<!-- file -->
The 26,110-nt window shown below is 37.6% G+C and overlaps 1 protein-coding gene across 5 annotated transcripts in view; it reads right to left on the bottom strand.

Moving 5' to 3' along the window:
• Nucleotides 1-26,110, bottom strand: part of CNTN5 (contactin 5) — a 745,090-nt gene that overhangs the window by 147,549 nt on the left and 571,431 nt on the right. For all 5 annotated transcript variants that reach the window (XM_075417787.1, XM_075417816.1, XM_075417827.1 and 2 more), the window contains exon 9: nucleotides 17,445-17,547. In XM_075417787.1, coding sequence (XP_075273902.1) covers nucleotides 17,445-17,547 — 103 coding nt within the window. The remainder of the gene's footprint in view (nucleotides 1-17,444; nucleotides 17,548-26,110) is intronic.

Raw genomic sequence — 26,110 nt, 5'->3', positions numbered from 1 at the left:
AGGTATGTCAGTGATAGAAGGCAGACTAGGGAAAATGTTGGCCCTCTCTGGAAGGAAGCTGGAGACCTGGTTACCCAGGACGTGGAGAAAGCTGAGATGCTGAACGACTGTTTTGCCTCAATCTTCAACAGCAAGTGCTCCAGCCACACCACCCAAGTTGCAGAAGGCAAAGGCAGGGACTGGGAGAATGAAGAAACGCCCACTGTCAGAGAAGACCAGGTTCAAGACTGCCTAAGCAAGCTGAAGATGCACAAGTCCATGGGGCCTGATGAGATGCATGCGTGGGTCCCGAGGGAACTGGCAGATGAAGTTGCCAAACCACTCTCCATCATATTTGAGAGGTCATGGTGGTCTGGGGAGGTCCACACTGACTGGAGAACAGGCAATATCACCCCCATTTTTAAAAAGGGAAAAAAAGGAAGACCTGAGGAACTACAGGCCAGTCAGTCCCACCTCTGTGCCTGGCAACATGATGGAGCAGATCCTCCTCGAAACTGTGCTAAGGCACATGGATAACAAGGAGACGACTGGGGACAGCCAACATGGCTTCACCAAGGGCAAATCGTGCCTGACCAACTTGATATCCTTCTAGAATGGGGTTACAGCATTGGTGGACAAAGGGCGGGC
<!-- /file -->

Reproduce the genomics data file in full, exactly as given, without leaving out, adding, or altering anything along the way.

The 26,110-nt window shown below is 37.6% G+C and overlaps 1 protein-coding gene across 5 annotated transcripts in view; it reads right to left on the bottom strand.

Moving 5' to 3' along the window:
• Nucleotides 1-26,110, bottom strand: part of CNTN5 (contactin 5) — a 745,090-nt gene that overhangs the window by 147,549 nt on the left and 571,431 nt on the right. For all 5 annotated transcript variants that reach the window (XM_075417787.1, XM_075417816.1, XM_075417827.1 and 2 more), the window contains exon 9: nucleotides 17,445-17,547. In XM_075417787.1, coding sequence (XP_075273902.1) covers nucleotides 17,445-17,547 — 103 coding nt within the window. The remainder of the gene's footprint in view (nucleotides 1-17,444; nucleotides 17,548-26,110) is intronic.

Raw genomic sequence — 26,110 nt, 5'->3', positions numbered from 1 at the left:
AGGTATGTCAGTGATAGAAGGCAGACTAGGGAAAATGTTGGCCCTCTCTGGAAGGAAGCTGGAGACCTGGTTACCCAGGACGTGGAGAAAGCTGAGATGCTGAACGACTGTTTTGCCTCAATCTTCAACAGCAAGTGCTCCAGCCACACCACCCAAGTTGCAGAAGGCAAAGGCAGGGACTGGGAGAATGAAGAAACGCCCACTGTCAGAGAAGACCAGGTTCAAGACTGCCTAAGCAAGCTGAAGATGCACAAGTCCATGGGGCCTGATGAGATGCATGCGTGGGTCCCGAGGGAACTGGCAGATGAAGTTGCCAAACCACTCTCCATCATATTTGAGAGGTCATGGTGGTCTGGGGAGGTCCACACTGACTGGAGAACAGGCAATATCACCCCCATTTTTAAAAAGGGAAAAAAAGGAAGACCTGAGGAACTACAGGCCAGTCAGTCCCACCTCTGTGCCTGGCAACATGATGGAGCAGATCCTCCTCGAAACTGTGCTAAGGCACATGGATAACAAGGAGACGACTGGGGACAGCCAACATGGCTTCACCAAGGGCAAATCGTGCCTGACCAACTTGATATCCTTCTAGAATGGGGTTACAGCATTGGTGGACAAAGGGCGGGC